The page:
Industry Article

How To Use SMT Adapter Modules for Advanced IC Package Transitioning

Learn how surface-mount adapter evaluation modules (EVMs) help ease the transition to analog ICs with advanced package types.

For decades, semiconductor manufacturers have developed integrated circuits (ICs) as surface-mount device (SMD) packages. The most common surface-mount technology (SMT) package types for DC-DC converters, op amps, and many other circuits include small-outline integrated circuit (SOIC), thin-shrink small outline package (TSSOP) and small-outline transistor (SOT).

Newer processes and manufacturing technologies such as 300mm wafers have enabled higher-performing devices with more parts per wafer. These advances have led to the production of ICs at higher volumes than legacy ICs.

Along with increased volumes, Texas Instruments (TI) manufactures and assembles many newer devices at multiple sites, which is known as “dual sourced.” Dual-source manufacturing and assembly make it easier to move existing system designs to newer devices, since there’s more throughput, flexibility and reliability in the supply chain.


Performance and Longevity

Perhaps the most straightforward method for increasing the longevity of a product is to increase its performance by updating the ICs with newer, better-performing devices. This method helps accelerate the development cycle at the design and verification level because the designer already knows that the majority of the system works and will make relatively minor changes, thus simplifying the product’s recharacterization or recertification.

Or you might be motivated to move to a new device generation because of improved performance. In 2004, TI released the LMC7211-N push-pull output comparator. But with the recent release of the company’s TLV1811 comparator, it is possible to improve overall system performance by evaluating the newer device in place.

For example, the TLV1811 has improved specifications that make it a potential replacement for the LMC7211-N. The TLV1811 employs a more advanced IC process and has a rail-to-rail input/output, a 40 V supply range and a lower offset voltage. Its operating temperature range extends to 125°C, as opposed to 85°C for the LMV7211-N.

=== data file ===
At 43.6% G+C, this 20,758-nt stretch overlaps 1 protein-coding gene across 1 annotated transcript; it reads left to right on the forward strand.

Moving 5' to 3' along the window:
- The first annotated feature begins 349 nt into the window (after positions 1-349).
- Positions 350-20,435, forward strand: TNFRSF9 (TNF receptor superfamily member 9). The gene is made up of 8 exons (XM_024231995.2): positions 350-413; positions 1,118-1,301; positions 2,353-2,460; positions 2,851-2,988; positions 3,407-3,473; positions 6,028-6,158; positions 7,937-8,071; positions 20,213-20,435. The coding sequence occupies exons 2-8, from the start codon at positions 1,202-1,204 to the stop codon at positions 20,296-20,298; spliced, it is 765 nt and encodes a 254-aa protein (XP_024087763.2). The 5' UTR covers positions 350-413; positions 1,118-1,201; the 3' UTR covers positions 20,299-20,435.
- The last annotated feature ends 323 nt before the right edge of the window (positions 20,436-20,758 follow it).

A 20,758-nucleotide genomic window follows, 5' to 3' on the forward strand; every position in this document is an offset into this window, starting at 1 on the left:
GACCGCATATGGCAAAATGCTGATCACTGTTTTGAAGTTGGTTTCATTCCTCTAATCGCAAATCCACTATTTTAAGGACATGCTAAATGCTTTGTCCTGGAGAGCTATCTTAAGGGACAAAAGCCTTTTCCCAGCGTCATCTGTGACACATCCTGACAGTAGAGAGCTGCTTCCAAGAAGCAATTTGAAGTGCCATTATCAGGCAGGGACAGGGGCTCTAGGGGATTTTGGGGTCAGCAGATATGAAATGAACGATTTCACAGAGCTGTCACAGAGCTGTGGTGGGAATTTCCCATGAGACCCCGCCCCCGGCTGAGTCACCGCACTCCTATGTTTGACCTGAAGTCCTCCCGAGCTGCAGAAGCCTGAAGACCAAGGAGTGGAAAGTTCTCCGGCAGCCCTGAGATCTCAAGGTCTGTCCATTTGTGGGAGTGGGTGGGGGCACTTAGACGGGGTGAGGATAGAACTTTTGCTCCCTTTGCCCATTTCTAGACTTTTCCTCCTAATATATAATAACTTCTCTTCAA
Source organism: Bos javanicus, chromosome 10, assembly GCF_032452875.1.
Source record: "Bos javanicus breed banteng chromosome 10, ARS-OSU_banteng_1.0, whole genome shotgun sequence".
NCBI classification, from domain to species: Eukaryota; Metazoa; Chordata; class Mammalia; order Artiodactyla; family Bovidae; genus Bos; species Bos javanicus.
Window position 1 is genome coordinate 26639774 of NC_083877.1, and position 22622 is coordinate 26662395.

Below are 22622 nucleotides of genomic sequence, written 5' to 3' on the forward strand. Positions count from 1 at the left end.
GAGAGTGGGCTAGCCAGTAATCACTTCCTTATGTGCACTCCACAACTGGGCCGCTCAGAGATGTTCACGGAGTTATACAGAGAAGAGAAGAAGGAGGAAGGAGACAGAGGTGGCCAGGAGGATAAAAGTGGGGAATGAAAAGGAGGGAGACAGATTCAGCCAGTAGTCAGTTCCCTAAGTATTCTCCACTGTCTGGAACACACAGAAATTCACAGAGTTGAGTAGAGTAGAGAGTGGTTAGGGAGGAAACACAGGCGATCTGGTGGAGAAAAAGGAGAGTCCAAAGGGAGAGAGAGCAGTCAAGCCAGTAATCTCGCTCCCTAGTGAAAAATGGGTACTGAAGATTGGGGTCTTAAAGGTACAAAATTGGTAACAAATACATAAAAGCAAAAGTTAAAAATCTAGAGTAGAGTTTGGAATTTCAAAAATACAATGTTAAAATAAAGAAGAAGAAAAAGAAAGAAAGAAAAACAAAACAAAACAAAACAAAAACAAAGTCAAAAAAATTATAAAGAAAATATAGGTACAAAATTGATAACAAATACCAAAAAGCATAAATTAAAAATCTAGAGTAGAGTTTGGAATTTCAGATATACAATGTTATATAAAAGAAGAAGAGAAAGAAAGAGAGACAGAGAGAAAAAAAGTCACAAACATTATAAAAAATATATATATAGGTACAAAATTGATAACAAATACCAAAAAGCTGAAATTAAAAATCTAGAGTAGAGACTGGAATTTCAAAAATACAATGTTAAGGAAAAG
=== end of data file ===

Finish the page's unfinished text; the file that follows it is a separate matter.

Supply range

2.4 V to 40 V

2.7 V to 15 V

Offset voltage (max)

4 mV

5 mV

Rail to rail



Operating temperature range 

–40°C to 125°C

–40°C to 85°C

Table 1. TLV1811 vs. LMC7211-N specification comparison


Saving Time and Cost

In applications where there’s a limited amount of board space, cost sensitivity or both, it might be necessary to transition to a smaller and more economical device throughout a system’s lifetime. An example of this would be transitioning from the OPA171 operational amplifier in an SOIC package to the OPA991 operational amplifier in the SC-70 package. As Figure 1 shows, the SC-70 body size is more than six times smaller than the SOIC, resulting in instant space savings.


OPA171 SOIC package vs. the OPA991 SC-70 package

Figure 1. OPA171 SOIC package vs. the OPA991 SC-70 package


Newer manufacturing capabilities and process improvements have enabled drastic die-size reductions of semiconductor devices that enable manufacturers to offer them in smaller packages previously unavailable.


Transitioning to Newer Packages Without a Redesign

Whether the reason to move to a different device is to take advantage of an updated process technology, performance, size or cost, one common obstacle when updating devices is the lack of drop-in replacements. For operational amplifiers, for example, this challenge arises in packages with additional pins for shutdown, such as a 16-pin SOIC package and a 16-pin TSSOP.

For example, the TI TLV2775 is a quad-channel operational amplifier with shutdown functionality available in both 16-pin SOIC and TSSOP. While newer devices continue to support the no-shutdown 14-pin SOIC and TSSOP, they rarely offer the shutdown variants in SOIC and TSSOP, which makes it harder for engineers to move to newer devices.